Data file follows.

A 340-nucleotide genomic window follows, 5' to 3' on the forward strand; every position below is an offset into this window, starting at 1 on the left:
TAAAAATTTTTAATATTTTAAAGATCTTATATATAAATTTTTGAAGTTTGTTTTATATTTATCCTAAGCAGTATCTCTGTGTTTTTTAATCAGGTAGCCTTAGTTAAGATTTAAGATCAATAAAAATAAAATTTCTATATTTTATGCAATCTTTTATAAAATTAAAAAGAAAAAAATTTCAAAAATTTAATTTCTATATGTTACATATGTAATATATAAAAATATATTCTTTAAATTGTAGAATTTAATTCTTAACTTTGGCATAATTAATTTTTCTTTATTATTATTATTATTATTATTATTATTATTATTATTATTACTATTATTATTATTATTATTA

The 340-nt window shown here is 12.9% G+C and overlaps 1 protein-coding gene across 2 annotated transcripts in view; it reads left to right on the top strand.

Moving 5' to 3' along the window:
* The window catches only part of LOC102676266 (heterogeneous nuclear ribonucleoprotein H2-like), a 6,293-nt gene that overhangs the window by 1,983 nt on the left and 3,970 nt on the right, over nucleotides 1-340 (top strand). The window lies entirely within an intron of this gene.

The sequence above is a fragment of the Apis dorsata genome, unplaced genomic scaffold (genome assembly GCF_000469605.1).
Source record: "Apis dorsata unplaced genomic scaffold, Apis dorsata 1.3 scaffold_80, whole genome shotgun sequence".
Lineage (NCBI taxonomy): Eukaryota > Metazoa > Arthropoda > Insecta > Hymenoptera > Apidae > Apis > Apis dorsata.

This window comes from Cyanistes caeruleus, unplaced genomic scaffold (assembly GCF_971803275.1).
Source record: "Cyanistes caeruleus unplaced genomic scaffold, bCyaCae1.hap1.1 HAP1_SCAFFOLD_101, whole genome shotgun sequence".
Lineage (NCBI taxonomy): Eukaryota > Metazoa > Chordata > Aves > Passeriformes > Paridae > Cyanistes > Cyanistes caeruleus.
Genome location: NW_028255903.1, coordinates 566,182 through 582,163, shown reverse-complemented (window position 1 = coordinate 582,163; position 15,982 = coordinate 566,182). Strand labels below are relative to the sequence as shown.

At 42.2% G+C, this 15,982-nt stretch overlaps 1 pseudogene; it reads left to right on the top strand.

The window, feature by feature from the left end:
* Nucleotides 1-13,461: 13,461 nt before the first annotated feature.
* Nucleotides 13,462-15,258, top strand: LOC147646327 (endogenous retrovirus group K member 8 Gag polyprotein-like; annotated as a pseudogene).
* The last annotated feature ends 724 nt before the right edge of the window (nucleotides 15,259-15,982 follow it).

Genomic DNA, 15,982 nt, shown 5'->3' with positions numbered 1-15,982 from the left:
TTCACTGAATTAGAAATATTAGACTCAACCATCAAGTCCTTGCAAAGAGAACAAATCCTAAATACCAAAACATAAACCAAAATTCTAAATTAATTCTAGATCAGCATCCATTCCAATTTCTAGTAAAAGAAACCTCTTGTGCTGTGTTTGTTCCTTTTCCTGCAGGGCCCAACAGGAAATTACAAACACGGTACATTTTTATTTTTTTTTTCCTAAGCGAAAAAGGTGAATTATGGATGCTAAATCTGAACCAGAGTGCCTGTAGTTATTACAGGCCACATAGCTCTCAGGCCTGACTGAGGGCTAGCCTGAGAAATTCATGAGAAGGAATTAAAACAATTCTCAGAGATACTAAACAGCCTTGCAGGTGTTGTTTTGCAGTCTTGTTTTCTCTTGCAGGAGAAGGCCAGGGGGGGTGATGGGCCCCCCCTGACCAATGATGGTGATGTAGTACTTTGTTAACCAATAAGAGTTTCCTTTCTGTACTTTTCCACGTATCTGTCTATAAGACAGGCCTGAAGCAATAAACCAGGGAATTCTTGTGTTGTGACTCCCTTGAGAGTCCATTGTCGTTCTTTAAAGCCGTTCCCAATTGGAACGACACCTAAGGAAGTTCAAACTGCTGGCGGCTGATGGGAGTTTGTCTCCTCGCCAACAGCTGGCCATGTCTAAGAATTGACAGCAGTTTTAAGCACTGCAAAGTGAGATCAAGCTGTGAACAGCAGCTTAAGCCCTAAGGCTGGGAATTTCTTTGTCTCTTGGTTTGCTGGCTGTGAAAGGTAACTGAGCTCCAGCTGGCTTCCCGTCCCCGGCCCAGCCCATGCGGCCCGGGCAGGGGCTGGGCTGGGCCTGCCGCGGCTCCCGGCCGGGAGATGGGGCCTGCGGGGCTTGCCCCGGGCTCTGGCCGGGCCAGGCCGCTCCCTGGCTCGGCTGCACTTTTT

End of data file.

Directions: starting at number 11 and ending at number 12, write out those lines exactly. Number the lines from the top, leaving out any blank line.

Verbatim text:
Lineage (NCBI taxonomy): Eukaryota > Metazoa > Chordata > Aves > Passeriformes > Paridae > Cyanistes > Cyanistes caeruleus.
Genome location: NW_028255903.1, coordinates 566,182 through 582,163, shown reverse-complemented (window position 1 = coordinate 582,163; position 15,982 = coordinate 566,182). Strand labels below are relative to the sequence as shown.